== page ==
Reimagining Church

Thriving Congregations Initiative: New Models for the 21st Century

“It was a seriously lonely time”

David Potter

In our second session, the St. PJs working group gathered to discuss ‘change.’

Each of us—those in the working group, in the congregation, and throughout our society—has experienced a tremendous degree of change. In a peculiar way, the pandemic has provided us with a common experience. “It was a seriously lonely time,” as one member put it, “and a worrying time.”

Not everyone has had the same experience, and not everyone has been equally impacted by the changes experienced. But perhaps this common foundation provides an entry into understanding the particulars of others. How might the change experienced as a result of the pandemic provide shared language and help us to truly see one another?

In shaking our social foundations, the pandemic has dismantled many illusions; we can no longer pretend our community is impermeable to conditions outside of our control. And indeed, we have been constantly changing, whether we acknowledged it or not. This reality is one consistent through the history of the Christian church.

So, what will be our relationship to change? And how ought the St. PJs community navigate change together?

As each member told personal stories of seasons or moments of significant transition, we created a vivid image of what change feels like—and what it evokes in each of us.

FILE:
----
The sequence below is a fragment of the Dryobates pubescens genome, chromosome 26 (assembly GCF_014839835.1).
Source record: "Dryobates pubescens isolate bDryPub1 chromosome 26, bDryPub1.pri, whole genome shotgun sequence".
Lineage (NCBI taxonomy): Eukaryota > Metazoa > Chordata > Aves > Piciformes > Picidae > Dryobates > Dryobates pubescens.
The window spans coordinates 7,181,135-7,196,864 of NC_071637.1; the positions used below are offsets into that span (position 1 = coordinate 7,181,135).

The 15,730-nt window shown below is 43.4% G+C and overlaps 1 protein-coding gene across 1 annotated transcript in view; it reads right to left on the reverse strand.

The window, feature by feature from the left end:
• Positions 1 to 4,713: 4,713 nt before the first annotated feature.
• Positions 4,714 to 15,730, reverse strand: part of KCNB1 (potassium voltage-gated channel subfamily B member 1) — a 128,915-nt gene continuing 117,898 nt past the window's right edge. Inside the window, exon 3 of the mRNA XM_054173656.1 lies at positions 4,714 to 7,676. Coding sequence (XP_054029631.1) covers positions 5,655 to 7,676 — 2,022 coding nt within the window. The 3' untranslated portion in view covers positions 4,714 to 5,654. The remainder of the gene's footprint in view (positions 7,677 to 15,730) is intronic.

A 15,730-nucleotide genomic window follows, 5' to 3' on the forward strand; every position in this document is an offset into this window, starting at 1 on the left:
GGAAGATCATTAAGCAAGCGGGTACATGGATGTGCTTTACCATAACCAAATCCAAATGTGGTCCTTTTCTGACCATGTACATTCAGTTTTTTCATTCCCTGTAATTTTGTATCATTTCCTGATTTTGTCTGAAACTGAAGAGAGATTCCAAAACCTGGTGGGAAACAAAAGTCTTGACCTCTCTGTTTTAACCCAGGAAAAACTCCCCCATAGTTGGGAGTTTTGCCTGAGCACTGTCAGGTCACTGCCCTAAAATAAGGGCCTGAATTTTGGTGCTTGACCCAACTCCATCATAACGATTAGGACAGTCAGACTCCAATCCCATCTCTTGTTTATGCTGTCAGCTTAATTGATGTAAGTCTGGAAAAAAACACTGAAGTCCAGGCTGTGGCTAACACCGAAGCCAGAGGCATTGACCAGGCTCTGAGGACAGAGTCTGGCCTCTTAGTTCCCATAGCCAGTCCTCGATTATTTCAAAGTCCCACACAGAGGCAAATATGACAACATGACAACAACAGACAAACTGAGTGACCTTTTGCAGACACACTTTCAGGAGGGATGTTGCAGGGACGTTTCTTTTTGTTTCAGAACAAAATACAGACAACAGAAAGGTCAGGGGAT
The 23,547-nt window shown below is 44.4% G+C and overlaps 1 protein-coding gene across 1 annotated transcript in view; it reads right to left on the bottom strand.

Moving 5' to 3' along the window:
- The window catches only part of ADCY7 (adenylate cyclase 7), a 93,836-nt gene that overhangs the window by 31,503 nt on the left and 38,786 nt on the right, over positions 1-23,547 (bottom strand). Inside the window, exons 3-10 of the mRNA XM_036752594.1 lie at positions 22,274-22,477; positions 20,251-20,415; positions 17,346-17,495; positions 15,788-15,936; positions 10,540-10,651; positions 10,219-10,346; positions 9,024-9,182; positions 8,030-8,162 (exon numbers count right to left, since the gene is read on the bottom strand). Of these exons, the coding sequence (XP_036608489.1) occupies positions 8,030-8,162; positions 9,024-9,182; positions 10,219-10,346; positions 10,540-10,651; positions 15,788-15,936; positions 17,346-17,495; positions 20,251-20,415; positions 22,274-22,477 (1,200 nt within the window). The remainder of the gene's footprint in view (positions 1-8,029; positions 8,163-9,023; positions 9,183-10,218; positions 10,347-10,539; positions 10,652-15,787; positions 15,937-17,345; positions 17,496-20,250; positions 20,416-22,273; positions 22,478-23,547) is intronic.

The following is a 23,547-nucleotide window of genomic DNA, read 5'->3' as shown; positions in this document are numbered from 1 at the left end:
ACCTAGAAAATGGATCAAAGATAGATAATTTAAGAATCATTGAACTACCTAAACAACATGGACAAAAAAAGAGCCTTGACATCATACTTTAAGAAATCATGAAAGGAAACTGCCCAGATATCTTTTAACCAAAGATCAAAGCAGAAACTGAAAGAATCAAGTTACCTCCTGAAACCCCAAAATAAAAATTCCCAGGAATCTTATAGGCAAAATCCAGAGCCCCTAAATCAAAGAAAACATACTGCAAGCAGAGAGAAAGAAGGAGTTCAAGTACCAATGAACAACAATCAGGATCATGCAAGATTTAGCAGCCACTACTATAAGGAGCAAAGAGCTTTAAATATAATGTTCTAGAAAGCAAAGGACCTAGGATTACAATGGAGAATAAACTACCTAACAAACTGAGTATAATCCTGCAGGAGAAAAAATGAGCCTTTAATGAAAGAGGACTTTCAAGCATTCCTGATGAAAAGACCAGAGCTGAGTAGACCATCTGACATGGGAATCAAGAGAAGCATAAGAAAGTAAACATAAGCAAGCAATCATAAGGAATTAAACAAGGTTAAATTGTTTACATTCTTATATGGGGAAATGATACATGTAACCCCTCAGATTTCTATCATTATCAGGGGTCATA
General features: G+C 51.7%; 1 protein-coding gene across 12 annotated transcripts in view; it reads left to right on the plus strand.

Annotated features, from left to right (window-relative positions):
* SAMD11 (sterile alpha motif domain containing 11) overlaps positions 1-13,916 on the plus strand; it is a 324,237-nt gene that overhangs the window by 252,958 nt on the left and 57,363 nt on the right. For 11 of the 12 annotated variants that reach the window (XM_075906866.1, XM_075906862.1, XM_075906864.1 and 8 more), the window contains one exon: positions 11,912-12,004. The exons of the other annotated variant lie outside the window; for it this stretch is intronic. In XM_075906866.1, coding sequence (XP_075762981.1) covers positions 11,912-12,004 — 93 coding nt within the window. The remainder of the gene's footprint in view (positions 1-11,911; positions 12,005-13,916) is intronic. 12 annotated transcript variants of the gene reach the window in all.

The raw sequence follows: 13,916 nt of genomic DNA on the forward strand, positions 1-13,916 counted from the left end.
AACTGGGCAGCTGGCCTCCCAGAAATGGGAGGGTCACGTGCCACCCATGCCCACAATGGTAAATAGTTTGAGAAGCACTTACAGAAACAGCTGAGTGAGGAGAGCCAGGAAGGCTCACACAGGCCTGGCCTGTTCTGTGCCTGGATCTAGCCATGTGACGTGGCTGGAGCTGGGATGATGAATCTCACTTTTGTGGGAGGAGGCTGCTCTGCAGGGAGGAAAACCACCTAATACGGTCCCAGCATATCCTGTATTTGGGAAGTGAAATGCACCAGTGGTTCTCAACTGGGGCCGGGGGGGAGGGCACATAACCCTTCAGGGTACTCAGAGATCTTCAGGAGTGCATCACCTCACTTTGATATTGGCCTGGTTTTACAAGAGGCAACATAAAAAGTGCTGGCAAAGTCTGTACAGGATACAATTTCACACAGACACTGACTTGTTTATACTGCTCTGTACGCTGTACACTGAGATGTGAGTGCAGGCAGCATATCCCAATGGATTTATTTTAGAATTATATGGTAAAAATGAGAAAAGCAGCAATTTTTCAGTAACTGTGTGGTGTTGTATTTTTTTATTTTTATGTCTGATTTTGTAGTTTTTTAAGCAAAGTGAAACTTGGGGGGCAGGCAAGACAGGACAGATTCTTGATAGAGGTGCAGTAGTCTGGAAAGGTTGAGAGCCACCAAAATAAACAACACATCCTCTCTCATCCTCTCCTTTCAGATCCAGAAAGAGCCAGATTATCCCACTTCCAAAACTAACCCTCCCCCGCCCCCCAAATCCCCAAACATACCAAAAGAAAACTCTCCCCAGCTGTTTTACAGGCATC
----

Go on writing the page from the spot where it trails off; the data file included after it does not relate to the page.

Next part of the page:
From our own experiences, the working group identified that change involves the following (among certainly many other qualities): fear, hope, bravery, chaos, powerlessness, loss, sorrow, aloneness, forgiveness of self, passion, discovery, possibilities, risk, questioning, beginnings, uncertainty, and new life.

That each of these characteristics have no doubt been experienced and held by the St. PJs congregation in this time was just one of the insights from the discussion. All that each working group member has experienced in difficult, painful, and hope-filled seasons of change is also collectively held in our community as a result of experiencing this time of common and extreme social disruption.

Change evokes a visceral response; it is terror—and it can also hold “new life.”

Personal stories led to considering the changes experienced at St. PJs, and what was discovered in them. Below are some of the key insights from Session 2:

1. Connection is vital: Sunday services held on Zoom were critical to congregational life. Creative use of technology also expanded access to St. PJs ministry.

2. Visceral experience is important: While virtual gatherings provided a means for greater access, the quality of experience and relationship is diminished. Using Zoom for all gatherings lends a feeling of worship services losing connection, feeling distanced, and blurs the distinction between liturgy and what feels like a business meeting. Losing tactile engagement in and through things like bread and wine, conversation over a cup of coffee, and laying on of hands in prayer made evident the importance of materials in congregational life and worship.

3. Community cultivates resilience: In spite of many difficulties, St. PJs has remained stable. New members joined the congregation during virtual pandemic services, opportunities to engage the broader diaspora of the community were presented, and members remain invested in the life of the congregation. St. PJ’s existing ministry has cultivated a vitality of relationship that nurtured the resilience critical for navigating unexpected change and distance.